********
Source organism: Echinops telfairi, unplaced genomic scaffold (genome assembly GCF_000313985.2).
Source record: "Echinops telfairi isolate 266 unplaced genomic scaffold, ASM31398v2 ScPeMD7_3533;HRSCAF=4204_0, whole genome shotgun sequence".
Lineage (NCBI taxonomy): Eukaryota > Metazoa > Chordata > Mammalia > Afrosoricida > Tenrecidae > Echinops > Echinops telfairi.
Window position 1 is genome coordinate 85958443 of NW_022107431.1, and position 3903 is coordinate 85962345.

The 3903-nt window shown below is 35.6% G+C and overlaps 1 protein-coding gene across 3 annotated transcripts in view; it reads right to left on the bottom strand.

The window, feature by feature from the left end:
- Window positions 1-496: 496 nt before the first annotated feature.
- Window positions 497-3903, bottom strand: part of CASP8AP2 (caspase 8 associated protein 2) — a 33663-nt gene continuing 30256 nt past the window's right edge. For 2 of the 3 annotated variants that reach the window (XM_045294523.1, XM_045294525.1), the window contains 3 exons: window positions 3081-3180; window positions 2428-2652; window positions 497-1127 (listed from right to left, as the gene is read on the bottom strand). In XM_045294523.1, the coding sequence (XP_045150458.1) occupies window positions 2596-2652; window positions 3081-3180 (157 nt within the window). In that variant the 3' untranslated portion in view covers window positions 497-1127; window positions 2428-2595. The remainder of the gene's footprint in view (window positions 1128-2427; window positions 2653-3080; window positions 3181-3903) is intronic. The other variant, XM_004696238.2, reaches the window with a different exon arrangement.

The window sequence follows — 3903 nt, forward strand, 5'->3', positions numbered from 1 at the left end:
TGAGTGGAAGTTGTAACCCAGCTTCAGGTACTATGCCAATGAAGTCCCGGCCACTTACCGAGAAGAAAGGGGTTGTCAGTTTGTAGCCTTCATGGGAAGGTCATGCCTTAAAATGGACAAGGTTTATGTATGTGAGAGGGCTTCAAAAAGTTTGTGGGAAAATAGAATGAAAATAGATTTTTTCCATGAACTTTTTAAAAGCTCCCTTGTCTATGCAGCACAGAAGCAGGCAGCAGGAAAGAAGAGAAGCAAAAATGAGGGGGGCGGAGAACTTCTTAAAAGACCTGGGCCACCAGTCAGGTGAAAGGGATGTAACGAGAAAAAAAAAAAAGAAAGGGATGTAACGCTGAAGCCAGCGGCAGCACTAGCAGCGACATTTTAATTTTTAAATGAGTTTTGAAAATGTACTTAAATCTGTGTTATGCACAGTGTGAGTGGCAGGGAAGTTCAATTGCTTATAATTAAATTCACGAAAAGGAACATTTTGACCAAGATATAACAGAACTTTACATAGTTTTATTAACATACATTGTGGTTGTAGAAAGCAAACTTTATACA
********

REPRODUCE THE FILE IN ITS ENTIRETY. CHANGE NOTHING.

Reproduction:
Source organism: Echinops telfairi, unplaced genomic scaffold (genome assembly GCF_000313985.2).
Source record: "Echinops telfairi isolate 266 unplaced genomic scaffold, ASM31398v2 ScPeMD7_3533;HRSCAF=4204_0, whole genome shotgun sequence".
Lineage (NCBI taxonomy): Eukaryota > Metazoa > Chordata > Mammalia > Afrosoricida > Tenrecidae > Echinops > Echinops telfairi.
Window position 1 is genome coordinate 85958443 of NW_022107431.1, and position 3903 is coordinate 85962345.

The 3903-nt window shown below is 35.6% G+C and overlaps 1 protein-coding gene across 3 annotated transcripts in view; it reads right to left on the bottom strand.

The window, feature by feature from the left end:
- Window positions 1-496: 496 nt before the first annotated feature.
- Window positions 497-3903, bottom strand: part of CASP8AP2 (caspase 8 associated protein 2) — a 33663-nt gene continuing 30256 nt past the window's right edge. For 2 of the 3 annotated variants that reach the window (XM_045294523.1, XM_045294525.1), the window contains 3 exons: window positions 3081-3180; window positions 2428-2652; window positions 497-1127 (listed from right to left, as the gene is read on the bottom strand). In XM_045294523.1, the coding sequence (XP_045150458.1) occupies window positions 2596-2652; window positions 3081-3180 (157 nt within the window). In that variant the 3' untranslated portion in view covers window positions 497-1127; window positions 2428-2595. The remainder of the gene's footprint in view (window positions 1128-2427; window positions 2653-3080; window positions 3181-3903) is intronic. The other variant, XM_004696238.2, reaches the window with a different exon arrangement.

The window sequence follows — 3903 nt, forward strand, 5'->3', positions numbered from 1 at the left end:
TGAGTGGAAGTTGTAACCCAGCTTCAGGTACTATGCCAATGAAGTCCCGGCCACTTACCGAGAAGAAAGGGGTTGTCAGTTTGTAGCCTTCATGGGAAGGTCATGCCTTAAAATGGACAAGGTTTATGTATGTGAGAGGGCTTCAAAAAGTTTGTGGGAAAATAGAATGAAAATAGATTTTTTCCATGAACTTTTTAAAAGCTCCCTTGTCTATGCAGCACAGAAGCAGGCAGCAGGAAAGAAGAGAAGCAAAAATGAGGGGGGCGGAGAACTTCTTAAAAGACCTGGGCCACCAGTCAGGTGAAAGGGATGTAACGAGAAAAAAAAAAAAGAAAGGGATGTAACGCTGAAGCCAGCGGCAGCACTAGCAGCGACATTTTAATTTTTAAATGAGTTTTGAAAATGTACTTAAATCTGTGTTATGCACAGTGTGAGTGGCAGGGAAGTTCAATTGCTTATAATTAAATTCACGAAAAGGAACATTTTGACCAAGATATAACAGAACTTTACATAGTTTTATTAACATACATTGTGGTTGTAGAAAGCAAACTTTATACA